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(where the question was, whether upon a clause of warranty real, annexed to a freehold, an action of covenant to recover damages would lie,) as follows:– “That this action of covenant will lie, because that though the warranty be annexed to a freehold, yet the breach and impeaching was not (in that case) of a freehold, but of a chattel, that is, of a lease for years, for which there could neither be voucher, rebutter, nor warrantia charta: ; so that though there had been a judgment of a warrantia charta in this case, yet neither upon entry nor upon recovery in ejectione firmat upon this lease, there could be neither voucher, nor rebutter, nor value upon the warrantia chartae; and therefore a real warranty is a covenant real, when the freehold is brought in question. But when a lease is in question, or any other loss that doth not draw away the freehold, it may be used as a personal covenant, whereupon damages may be recovered, so it is both a real and personal covenant to several ends and respects.” It will be perceived, that the breach in this case was merely of an antecedent lease for years created by the warrantor, under which the lessee entered, and therefore the tenant was not ousted of the freehold [for life] which was granted to him, and to which the warranty was annexed. And the opinion of the court turned on this point. But it may be inferred, that if the whole freehold had been gone by a superior title, that then the covenant would have been held a real covenant by the court, upon which he could not have had a personal remedy. But chief justice Parsons, in Gore v. Brazier, 3 Mass. R. 523, 545, held that a personal action would have lain in England upon a covenant of warranty annexed to a fee, and where the ouster was of the freehold by title paramount. And he cited 1 Brownl. 21; 2 Brownl. 164, 165, as in point. The case cited, I suppose, is Waters v. Dean, &c., of Norwich, 1 Brownl. 21; S. C. 2 Brownl. 158, &c. But there the plaintiff sued on a covenant to save harmless, &c., during the term, which was for life, and the breach assigned was a disturbance by an antecedent lease to one T. for years. So that the case was not different from that in Hobart, the freehold not being brought in question. It is true, that lord Coke, who was chief justice, in giving his opinion, said, among other things, “that covenant in law extends to lawful evictions, and to estates in being, and not where an estate is determined.” “So also he supposed to express real covenants, which extend to freehold or inheritance, as warrant and defend, upon which a man cannot have an action if he be not ousted by one which hath title.” This last sentence is that upon which chief justice Parsons seems to have relied; but it is manifest that lord Coke was referring to the difference between a covenant in law and an express covenant, and not to the cases in which covenant would lie on a warranty. According to the case of Pincombe v. Rudge (Hob. 3), there is no doubt that covenant would lie, if the ouster by title paramount was not of the freehold, but for a term of years only. For is it to be presumed that lord Coke had any notion in his mind, that, if the ouster was in fee, covenant would lie on a warranty? And the covenant in the case before the court was not a warranty, but a covenant to save harmless and acquit; in short, equivalent to a covenant for quiet enjoyment. Besides, the case in Brownlow was decided in 10 Jac. 1; and that of Pincombe v. Rudge was finally decided in the exchequer chamber by all the judges, in 11 Jac. 1. And, therefore, if there be any discrepancy between them, the principle established by all the judges in the last case is the true one. And it seems to me that there is a necessary implication in this last case against the doctrine of chief justice Parsons. At all events, the authority he relies on, does not support his dictum. Pincombe v. Rudge is also reported in Noy, 131, and Yelverton, 139. S.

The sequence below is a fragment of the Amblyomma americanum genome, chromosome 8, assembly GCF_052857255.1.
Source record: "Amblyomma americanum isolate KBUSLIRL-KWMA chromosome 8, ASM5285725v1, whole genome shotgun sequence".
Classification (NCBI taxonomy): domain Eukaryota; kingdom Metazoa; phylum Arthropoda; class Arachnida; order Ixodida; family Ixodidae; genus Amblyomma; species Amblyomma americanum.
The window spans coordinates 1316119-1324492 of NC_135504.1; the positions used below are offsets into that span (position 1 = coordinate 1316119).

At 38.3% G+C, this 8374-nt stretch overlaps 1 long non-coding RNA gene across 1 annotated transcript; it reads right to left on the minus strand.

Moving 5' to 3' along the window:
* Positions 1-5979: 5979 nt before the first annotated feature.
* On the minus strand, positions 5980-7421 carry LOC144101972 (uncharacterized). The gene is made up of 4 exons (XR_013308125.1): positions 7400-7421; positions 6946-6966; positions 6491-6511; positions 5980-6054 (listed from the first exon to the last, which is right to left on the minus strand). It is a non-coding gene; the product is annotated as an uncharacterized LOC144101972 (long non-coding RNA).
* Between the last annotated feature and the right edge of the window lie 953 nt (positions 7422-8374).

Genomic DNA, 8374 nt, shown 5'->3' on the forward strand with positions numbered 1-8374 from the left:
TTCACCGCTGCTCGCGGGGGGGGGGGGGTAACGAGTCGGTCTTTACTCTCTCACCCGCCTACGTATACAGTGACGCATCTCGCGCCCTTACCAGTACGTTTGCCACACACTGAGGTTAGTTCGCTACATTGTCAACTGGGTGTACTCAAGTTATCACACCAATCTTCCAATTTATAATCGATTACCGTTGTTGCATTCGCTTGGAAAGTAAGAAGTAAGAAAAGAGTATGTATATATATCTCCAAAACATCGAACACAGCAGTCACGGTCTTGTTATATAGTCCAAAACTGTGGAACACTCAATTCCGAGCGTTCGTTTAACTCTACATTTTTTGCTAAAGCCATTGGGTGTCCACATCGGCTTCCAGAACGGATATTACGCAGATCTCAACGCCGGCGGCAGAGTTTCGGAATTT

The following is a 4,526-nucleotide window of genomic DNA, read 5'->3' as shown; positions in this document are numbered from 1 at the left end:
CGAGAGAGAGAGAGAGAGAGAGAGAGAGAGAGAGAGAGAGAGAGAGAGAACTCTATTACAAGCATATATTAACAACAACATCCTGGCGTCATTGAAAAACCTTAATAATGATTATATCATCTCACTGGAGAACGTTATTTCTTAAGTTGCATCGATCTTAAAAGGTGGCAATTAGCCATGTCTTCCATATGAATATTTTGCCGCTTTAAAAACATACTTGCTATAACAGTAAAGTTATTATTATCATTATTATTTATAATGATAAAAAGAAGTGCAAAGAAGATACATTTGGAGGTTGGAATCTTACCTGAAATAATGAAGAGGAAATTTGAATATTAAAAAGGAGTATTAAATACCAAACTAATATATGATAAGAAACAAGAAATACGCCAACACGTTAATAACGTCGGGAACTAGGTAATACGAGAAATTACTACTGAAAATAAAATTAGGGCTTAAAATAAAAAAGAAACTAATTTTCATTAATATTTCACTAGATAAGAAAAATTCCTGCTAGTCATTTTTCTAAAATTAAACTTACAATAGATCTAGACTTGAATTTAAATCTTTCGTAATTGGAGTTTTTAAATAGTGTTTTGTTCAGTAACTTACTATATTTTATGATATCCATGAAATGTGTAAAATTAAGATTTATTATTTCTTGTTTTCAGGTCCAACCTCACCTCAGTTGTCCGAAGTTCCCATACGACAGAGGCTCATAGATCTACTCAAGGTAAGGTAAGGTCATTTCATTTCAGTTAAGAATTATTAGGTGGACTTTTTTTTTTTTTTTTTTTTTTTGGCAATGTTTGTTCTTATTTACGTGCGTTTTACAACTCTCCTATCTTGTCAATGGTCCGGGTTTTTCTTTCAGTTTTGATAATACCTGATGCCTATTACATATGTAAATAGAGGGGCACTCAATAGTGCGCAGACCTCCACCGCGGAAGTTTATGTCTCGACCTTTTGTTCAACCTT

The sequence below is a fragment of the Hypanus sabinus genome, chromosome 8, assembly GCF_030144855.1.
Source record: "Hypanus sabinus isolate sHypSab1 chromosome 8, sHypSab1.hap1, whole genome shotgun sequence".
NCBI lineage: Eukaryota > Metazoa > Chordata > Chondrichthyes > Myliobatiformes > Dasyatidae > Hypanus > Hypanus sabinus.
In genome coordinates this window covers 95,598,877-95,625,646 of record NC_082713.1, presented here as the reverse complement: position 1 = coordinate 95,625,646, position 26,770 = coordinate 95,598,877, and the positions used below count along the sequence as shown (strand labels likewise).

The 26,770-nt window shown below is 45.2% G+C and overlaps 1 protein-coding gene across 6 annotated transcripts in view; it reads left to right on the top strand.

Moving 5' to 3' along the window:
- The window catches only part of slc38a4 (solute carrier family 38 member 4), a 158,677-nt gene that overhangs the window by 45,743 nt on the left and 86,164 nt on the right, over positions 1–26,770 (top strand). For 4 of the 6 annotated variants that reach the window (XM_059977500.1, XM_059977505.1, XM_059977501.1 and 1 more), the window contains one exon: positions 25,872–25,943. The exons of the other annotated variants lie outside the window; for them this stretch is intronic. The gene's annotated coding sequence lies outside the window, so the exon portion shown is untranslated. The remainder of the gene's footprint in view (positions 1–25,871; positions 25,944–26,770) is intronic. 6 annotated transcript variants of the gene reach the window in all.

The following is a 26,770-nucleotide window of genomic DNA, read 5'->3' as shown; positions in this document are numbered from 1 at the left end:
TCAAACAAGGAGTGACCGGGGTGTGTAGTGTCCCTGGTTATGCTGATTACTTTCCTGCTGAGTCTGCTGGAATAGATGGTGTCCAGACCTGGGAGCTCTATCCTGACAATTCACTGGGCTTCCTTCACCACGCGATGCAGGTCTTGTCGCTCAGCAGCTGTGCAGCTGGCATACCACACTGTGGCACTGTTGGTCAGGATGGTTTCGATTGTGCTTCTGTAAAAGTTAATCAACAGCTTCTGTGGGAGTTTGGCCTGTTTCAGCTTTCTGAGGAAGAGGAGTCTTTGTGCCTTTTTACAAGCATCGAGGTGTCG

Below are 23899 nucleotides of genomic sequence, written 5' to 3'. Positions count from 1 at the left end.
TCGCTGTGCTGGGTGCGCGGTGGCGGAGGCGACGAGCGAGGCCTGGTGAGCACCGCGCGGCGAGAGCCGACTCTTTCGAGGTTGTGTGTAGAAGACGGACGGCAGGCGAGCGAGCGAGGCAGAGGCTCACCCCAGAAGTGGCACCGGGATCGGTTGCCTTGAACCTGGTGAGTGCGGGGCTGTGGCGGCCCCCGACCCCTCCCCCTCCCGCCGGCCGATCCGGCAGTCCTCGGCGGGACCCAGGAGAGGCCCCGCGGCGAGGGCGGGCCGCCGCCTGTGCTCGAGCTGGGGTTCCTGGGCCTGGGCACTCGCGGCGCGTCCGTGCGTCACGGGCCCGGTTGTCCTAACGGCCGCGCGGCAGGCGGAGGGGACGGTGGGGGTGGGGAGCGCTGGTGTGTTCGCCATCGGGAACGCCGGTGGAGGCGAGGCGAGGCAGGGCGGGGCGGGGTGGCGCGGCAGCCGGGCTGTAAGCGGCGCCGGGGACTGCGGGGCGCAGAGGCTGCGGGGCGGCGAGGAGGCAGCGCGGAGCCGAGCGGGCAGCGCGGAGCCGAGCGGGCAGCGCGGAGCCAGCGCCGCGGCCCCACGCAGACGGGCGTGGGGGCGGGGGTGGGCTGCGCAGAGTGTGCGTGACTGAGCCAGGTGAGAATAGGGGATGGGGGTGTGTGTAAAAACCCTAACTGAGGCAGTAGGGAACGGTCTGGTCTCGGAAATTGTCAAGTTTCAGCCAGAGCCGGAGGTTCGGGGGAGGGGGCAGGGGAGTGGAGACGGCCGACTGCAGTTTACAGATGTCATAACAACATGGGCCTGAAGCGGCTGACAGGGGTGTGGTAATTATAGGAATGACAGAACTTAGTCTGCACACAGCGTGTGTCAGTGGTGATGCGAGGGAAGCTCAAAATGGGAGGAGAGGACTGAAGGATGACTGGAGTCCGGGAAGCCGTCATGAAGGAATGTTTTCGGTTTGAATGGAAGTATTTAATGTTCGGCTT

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ART. VIII. – NEW COMMENTARIES ON THE LAWS OF